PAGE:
Risky behavior of any sort while driving a car can inevitably lead to an accident. In Tampa, Florida, reckless driving incidents include speeding, driving while distracted by a mobile phone, driving aggressively, tailgating and others.
In the case of some car accidents determining Negligence by a driver is quite straightforward. For example, with read-end collisions, it is assumed that the driver behind was following too closely and struck the vehicle in front. However, it can be argued that the car in front did not have working brake lights, resulting in a rear-end accident.
For your Tampa car accident lawyer to claim that the other driver was negligent in an accident, four factors need to be considered. These are
- Duty of Care – “Duty of care” is a phrase that means that all drivers have a responsibility to not cause harm to others on the roads. It means that a driver must obey Florida’s traffic rules, not lose focus on their driving, and be considerate towards other motorists. If a driver is speeding and driving under the influence, he is negligent towards his Duty of Care.
- Breach of Duty- If there is a “breach of duty,” it means that a driver failed to follow their duty of care and acted in a manner that could harm another motorist. If a driver did not act reasonably and caused injuries or damage to another party, he or she has been negligent.
- Causation- Once a breach of duty is established, the next aspect to consider is “causation.” Did the “breach of duty” directly cause the accident? For example, A driver who was distracted by a phone call hit a tree that toppled over and damaged another car, or was this other car damaged because the driver was going too fast to stop when the tree fell?
- Damages- The losses incurred due to the car crash are labeled as damages. They could have both economic and non-economic implications. These include physical injuries, present and future wage loss, and mental suffering.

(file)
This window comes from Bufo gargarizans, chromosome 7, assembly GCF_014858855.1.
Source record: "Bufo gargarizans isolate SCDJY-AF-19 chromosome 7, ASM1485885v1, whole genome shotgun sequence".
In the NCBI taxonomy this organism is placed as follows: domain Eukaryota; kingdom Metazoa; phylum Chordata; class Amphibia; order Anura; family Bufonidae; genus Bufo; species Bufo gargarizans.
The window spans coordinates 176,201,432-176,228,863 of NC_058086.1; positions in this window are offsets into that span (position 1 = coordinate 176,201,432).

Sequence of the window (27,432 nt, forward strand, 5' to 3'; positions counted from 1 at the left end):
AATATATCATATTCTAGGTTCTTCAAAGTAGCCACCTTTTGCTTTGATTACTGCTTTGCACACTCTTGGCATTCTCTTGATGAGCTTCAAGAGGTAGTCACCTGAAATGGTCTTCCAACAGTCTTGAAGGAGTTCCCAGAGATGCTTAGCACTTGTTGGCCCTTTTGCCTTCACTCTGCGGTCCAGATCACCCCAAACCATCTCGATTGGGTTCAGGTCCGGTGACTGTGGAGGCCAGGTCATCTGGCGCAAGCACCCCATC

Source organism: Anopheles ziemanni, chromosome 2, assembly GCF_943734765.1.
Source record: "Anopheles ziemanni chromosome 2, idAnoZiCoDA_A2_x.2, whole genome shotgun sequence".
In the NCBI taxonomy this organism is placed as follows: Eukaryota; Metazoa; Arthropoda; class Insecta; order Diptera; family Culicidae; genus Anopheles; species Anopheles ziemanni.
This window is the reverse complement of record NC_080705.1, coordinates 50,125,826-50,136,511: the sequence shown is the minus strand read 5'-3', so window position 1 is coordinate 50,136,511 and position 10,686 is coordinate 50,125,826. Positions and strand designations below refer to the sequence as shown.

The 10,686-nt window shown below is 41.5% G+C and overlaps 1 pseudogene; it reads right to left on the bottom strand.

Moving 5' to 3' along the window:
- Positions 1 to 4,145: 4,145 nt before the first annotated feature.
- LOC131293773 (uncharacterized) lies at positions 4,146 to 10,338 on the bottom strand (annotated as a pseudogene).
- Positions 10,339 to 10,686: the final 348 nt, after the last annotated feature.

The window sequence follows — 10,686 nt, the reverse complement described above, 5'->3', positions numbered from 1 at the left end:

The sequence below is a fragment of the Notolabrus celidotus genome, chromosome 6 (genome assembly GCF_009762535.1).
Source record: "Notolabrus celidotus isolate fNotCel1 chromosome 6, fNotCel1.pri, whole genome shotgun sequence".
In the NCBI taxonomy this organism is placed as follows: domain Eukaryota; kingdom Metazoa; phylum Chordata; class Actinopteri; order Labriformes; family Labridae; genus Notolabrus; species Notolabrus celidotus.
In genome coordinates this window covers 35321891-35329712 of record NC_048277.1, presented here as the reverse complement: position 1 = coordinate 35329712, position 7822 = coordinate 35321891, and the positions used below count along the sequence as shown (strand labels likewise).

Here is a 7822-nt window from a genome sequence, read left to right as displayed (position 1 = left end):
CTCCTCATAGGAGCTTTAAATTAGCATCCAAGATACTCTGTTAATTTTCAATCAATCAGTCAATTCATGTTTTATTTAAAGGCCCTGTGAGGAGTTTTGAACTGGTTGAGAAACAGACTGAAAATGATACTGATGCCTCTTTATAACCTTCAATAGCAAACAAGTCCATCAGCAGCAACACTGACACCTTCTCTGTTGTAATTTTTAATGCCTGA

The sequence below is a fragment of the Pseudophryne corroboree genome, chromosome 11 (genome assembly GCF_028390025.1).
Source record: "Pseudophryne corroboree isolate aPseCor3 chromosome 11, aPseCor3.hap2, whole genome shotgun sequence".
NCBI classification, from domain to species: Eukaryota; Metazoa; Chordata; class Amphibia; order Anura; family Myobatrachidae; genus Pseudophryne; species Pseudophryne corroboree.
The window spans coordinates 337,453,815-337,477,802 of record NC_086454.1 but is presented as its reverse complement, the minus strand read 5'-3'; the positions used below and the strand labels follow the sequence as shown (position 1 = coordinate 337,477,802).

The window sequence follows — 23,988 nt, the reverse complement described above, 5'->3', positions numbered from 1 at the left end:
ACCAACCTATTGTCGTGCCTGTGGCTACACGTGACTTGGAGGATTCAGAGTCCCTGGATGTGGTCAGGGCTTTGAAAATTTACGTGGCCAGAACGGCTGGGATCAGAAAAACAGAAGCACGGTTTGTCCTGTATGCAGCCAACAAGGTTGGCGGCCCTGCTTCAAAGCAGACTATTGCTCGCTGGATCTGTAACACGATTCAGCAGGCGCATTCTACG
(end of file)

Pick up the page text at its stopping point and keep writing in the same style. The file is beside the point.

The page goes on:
Here are the categories of Negligence in Florida:
- The most common category of Negligence is standard Negligence. It refers to a breach of the duty of care. If you can establish standard Negligence, you will be eligible for compensation in Florida.
- Gross Negligence is an action that was done to cause you to harm intentionally. You will need to prove that the other person caused damage through malicious intent to qualify for punitive damages.
- In Florida, comparative Negligence means that the injured victim was partly responsible and contributed to the accident. If a defendant can prove this, it will reduce your compensation by an amount equivalent to the degree of fault attributed to you.
- Vicarious Negligence means that someone else is liable for the actions of the driver that caused the accident. For example, the parent of a minor driving a car will be held responsible.
Proving and disproving Negligence need legal expertise. A Tampa car accident lawyer knows the categories of Negligence in the State of Florida and will help you navigate the process.